The New Greatest Generation?
I am writing to you this week from the home of America’s Cold War enemy — Russia, the former Soviet Union. Callista and I are in Moscow for a few days. It’s an interesting place to be as America celebrates its independence. It’s also a unique vantage point from which to view the narrowly averted attacks in London and Glasgow.
The events that transpired in the United Kingdom last week are just further proof that America and our allies have enemies in the world, and these enemies intend to kill us.
Whatever else they were designed to do, the planned attacks were clearly meant to provoke the British people and intimidate their new government. They came during the first days in office of Prime Minister Gordon Brown.
We Know How America Would React — We’ve Seen It Before
We don’t know yet exactly how Prime Minister Brown will respond. And we don’t know how the British people will react, although they have a long history of heroic resistance to tyranny.
But we can be confident how Americans would respond to another terrorist attack — one seemingly calculated to intimidate us into submission. We’ve seen it before.
We saw it on the morning of 9/11. And before that, on the morning of Dec. 7, 1941.
As America celebrates its independence this week, it’s worth contemplating what it is in the character of a free people that will lead them to fight to defend their freedom when under attack.
And what it is in the soul of a nation that produces heroes.
Many Tales of Heroism, No Tales of Cowardice
I’ve talked before about my new novel with Bill Forstchen, Pearl Harbor: A Novel of December 8. But that morning in December 1941 seems an appropriate topic to revisit this Fourth of July.
Bill and I are historians, and we like to tell the stories that make up history. Pearl Harbor is full of stories — stories of heroes, from Franklin Delano Roosevelt on down.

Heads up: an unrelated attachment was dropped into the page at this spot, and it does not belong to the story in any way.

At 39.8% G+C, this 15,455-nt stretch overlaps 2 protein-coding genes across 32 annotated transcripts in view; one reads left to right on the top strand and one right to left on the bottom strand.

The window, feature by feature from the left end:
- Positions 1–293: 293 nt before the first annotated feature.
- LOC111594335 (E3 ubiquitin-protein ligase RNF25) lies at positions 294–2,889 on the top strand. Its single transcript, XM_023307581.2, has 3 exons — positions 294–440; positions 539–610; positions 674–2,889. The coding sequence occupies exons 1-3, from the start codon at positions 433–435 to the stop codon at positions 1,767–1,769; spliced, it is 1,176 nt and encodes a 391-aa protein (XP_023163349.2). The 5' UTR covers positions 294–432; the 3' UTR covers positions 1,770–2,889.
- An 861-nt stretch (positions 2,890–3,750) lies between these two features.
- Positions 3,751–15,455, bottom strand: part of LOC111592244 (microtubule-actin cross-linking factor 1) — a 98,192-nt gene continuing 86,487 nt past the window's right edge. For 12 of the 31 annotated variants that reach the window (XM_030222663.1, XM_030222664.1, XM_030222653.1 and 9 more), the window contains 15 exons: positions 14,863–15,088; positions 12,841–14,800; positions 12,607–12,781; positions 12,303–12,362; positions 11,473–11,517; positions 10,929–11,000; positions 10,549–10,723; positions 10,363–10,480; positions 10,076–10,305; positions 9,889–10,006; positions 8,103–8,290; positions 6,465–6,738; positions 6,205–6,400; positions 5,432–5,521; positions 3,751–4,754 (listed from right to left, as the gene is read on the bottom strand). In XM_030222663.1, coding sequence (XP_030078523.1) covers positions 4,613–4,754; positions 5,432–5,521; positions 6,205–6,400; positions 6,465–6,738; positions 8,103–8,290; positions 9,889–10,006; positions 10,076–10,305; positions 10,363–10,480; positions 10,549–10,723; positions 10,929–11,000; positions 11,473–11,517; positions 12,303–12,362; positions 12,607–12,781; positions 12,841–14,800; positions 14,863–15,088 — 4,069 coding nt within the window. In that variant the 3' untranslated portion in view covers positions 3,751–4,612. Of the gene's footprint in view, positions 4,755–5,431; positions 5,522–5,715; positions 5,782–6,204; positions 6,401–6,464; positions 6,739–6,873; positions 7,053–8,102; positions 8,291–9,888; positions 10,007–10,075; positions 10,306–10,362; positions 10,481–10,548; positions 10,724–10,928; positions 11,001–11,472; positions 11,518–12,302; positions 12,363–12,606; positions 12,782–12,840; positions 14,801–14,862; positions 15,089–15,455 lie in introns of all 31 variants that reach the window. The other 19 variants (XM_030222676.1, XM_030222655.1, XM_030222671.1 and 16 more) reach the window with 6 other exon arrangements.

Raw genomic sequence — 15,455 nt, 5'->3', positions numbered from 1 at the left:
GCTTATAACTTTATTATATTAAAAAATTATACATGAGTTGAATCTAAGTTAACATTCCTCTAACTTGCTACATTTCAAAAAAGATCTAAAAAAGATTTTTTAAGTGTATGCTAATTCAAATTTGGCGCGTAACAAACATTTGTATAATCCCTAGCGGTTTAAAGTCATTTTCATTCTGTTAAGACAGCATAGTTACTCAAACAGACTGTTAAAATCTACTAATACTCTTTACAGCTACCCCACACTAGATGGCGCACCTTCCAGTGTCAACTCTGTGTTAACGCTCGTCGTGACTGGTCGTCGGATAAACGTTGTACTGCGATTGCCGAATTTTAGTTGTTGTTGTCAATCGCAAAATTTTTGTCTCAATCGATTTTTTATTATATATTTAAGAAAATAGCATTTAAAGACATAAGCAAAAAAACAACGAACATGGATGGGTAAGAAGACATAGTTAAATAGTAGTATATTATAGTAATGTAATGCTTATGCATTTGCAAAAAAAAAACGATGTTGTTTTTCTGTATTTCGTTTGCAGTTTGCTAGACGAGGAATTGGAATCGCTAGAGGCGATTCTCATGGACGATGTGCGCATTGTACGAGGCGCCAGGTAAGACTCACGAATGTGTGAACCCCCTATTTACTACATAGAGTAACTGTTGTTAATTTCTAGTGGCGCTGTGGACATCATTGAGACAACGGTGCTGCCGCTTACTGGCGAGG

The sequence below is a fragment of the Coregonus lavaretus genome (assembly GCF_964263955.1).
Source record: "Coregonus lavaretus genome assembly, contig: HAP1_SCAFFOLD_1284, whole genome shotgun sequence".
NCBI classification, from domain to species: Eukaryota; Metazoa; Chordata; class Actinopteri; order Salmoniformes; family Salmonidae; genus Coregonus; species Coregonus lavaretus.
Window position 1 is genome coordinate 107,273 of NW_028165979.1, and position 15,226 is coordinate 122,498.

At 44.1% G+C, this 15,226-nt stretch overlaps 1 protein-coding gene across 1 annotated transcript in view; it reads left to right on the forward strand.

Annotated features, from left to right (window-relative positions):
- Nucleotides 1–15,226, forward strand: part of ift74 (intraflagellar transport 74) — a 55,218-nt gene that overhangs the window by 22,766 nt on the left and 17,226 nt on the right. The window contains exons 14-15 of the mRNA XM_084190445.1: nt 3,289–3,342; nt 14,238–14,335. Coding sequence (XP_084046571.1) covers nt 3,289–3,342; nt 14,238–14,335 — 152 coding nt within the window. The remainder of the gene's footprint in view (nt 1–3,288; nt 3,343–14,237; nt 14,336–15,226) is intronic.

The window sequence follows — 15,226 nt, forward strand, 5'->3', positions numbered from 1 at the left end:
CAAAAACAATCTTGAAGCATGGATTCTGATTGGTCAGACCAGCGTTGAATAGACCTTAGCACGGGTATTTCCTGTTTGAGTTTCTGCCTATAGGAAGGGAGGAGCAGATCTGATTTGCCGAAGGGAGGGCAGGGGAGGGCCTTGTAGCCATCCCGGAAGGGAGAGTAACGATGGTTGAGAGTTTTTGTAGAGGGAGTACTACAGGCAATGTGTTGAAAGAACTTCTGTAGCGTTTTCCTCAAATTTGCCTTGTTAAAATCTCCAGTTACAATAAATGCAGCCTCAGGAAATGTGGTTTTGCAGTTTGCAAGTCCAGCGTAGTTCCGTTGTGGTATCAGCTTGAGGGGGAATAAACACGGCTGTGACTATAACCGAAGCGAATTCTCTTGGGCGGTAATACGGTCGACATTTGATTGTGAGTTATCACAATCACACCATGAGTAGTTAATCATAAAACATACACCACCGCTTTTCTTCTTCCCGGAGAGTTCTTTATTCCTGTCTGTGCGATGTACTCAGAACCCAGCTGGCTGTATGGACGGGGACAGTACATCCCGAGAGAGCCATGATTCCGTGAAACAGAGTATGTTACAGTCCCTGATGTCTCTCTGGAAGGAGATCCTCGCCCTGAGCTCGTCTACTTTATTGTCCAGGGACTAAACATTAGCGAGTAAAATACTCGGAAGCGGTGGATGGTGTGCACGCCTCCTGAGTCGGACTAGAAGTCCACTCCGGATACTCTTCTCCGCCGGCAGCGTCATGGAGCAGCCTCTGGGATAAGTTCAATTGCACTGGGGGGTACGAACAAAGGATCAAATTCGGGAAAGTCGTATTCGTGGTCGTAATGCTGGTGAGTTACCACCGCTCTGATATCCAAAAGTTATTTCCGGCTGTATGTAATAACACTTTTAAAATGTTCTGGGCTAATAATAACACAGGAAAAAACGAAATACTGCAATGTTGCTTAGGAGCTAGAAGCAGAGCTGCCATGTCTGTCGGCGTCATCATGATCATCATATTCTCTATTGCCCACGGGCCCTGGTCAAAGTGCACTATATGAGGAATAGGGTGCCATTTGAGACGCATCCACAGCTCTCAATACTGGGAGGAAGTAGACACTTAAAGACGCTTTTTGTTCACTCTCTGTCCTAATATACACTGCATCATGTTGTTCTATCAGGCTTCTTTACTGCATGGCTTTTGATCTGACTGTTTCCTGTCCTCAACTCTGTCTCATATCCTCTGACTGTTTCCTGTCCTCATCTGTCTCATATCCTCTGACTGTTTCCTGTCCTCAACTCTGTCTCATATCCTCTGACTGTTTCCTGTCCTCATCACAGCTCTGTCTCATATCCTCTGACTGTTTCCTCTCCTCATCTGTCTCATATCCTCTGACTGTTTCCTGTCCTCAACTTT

Literally within seconds that morning in Hawaii, our sailors, soldiers, airmen and Marines made the instant transition from a peace-time force to a fighting force. They did it under fire, with their buddies dying around them. And they did it often without orders from their commanders.
‘The Greatest Political Story Ever Told’
It’s critical that we know and study this history. My friend Bill Bennett recently wrote something on National Review Online that all of us should take the time to read.
Bennett points out that today’s school children aren’t learning history. Their textbooks are politically correct and watered down to the point of being boring. This, he writes, is a “double tragedy: a) our children no longer know their country’s history and b) the story they do not know is the greatest political story ever told.”
And Bennett raises another, sobering question: “How do we ask our children to fight, and perhaps die, for a country they do not know?”
This Fourth of July, Honor Our Fighting Men and Women
Pearl Harbor and my other novels on American history are my way of bringing history alive for a new generation of Americans.
We all know how heroic the previous generation of Americans — the Greatest Generation, the men and women of Pearl Harbor — has been.
But what of this war and this generation?
I have had much to say about the failures of implementation and execution in the war in Iraq. Despite this, our soldiers, sailors, airmen and Marines in Iraq and Afghanistan are performing heroically.
This Fourth of July, let us honor them and the sacrifice being made by their families and loved ones.
Will Americans Today Rise to Greatness?
But what about the rest of us?
The would-be bombers in London and Glasgow should remind us all what we need to do — and who we need to be — to achieve victory in this long war against the irreconcilable wing of Islam. Americans of all ages need to once again summon the same will and determination that defined the Greatest Generation.
During the comparable length of time that this generation has been responding to the 9/11 attacks, the greatest generation of World War II rebounded from the attack on Pearl Harbor and defeated Germany, Japan and Italy, built a worldwide military and intelligence capability, built the atomic bomb, massed and organized industrial power and laid the foundation for the worldwide network of alliances that has stabilized the world for the last 60 years.
Their sacrifices and achievements are a great inspiration as this generation of Americans faces unique challenges to protect our loved ones, our country and our allies against the latest assault on human freedom.
America has defeated its enemies before. We can do so again.
Happy Birthday, America.
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